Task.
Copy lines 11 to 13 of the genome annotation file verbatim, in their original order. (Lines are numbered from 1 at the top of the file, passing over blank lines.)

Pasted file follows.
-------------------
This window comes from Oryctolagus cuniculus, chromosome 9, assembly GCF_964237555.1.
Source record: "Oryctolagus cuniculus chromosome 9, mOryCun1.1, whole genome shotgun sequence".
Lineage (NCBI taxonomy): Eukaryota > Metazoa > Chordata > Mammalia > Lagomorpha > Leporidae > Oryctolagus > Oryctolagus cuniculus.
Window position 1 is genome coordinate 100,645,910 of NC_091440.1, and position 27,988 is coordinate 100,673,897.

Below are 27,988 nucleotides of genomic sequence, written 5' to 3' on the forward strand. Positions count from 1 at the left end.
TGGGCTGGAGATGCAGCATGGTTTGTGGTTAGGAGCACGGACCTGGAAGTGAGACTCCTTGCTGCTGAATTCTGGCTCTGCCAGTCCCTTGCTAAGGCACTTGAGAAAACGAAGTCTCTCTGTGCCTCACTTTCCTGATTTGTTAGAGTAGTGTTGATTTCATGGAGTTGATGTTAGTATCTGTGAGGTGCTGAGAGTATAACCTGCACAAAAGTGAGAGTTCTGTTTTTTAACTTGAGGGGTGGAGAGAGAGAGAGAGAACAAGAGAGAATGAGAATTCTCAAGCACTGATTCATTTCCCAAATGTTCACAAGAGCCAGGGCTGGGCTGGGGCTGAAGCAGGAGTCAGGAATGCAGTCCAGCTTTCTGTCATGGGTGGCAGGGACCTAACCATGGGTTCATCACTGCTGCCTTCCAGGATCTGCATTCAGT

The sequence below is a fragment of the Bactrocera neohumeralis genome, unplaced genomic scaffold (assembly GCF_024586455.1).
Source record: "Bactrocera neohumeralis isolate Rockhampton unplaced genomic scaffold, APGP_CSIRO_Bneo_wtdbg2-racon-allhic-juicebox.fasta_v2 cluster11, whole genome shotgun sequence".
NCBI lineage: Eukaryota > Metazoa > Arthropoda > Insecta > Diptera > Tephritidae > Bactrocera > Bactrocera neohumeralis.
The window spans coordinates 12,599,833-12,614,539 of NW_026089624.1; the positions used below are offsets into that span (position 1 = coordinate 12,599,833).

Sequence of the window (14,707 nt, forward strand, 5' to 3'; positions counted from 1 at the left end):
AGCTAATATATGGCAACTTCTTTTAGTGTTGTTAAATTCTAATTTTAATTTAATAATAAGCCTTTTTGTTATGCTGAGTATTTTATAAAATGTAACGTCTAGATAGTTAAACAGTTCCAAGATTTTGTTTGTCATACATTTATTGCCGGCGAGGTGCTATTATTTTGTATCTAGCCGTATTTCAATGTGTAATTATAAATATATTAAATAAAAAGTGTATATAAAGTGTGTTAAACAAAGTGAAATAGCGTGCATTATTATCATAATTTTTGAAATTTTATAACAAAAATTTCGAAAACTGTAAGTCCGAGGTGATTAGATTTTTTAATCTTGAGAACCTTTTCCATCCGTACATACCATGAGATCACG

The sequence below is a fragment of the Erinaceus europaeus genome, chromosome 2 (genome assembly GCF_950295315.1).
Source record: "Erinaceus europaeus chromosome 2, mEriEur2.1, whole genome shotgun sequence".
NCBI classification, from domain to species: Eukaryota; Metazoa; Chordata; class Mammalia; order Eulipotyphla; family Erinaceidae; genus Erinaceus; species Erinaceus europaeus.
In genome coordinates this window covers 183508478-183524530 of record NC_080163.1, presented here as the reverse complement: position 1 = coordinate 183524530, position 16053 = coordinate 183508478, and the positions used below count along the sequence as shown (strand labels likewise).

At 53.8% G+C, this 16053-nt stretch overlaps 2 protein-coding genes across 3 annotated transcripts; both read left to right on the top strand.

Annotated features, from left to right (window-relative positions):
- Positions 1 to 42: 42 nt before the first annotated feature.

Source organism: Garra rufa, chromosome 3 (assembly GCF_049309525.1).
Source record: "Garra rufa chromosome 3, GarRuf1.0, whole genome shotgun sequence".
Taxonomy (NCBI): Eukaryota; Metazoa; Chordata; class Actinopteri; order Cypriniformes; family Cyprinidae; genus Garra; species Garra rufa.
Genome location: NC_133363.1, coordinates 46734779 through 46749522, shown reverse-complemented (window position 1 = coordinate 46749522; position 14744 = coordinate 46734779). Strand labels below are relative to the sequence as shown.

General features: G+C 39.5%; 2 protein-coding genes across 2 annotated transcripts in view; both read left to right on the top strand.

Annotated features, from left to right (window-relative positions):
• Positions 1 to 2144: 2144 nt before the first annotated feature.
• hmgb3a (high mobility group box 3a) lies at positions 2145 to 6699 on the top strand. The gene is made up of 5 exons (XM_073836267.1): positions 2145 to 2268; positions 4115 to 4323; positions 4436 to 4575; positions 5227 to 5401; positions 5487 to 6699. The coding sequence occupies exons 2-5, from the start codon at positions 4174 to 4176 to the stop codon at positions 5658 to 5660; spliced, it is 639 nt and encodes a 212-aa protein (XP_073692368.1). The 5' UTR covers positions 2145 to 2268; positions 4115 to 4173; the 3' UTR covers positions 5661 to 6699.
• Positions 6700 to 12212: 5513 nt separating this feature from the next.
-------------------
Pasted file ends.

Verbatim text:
Sequence of the window (14,707 nt, forward strand, 5' to 3'; positions counted from 1 at the left end):
AGCTAATATATGGCAACTTCTTTTAGTGTTGTTAAATTCTAATTTTAATTTAATAATAAGCCTTTTTGTTATGCTGAGTATTTTATAAAATGTAACGTCTAGATAGTTAAACAGTTCCAAGATTTTGTTTGTCATACATTTATTGCCGGCGAGGTGCTATTATTTTGTATCTAGCCGTATTTCAATGTGTAATTATAAATATATTAAATAAAAAGTGTATATAAAGTGTGTTAAACAAAGTGAAATAGCGTGCATTATTATCATAATTTTTGAAATTTTATAACAAAAATTTCGAAAACTGTAAGTCCGAGGTGATTAGATTTTTTAATCTTGAGAACCTTTTCCATCCGTACATACCATGAGATCACG

The sequence below is a fragment of the Erinaceus europaeus genome, chromosome 2 (genome assembly GCF_950295315.1).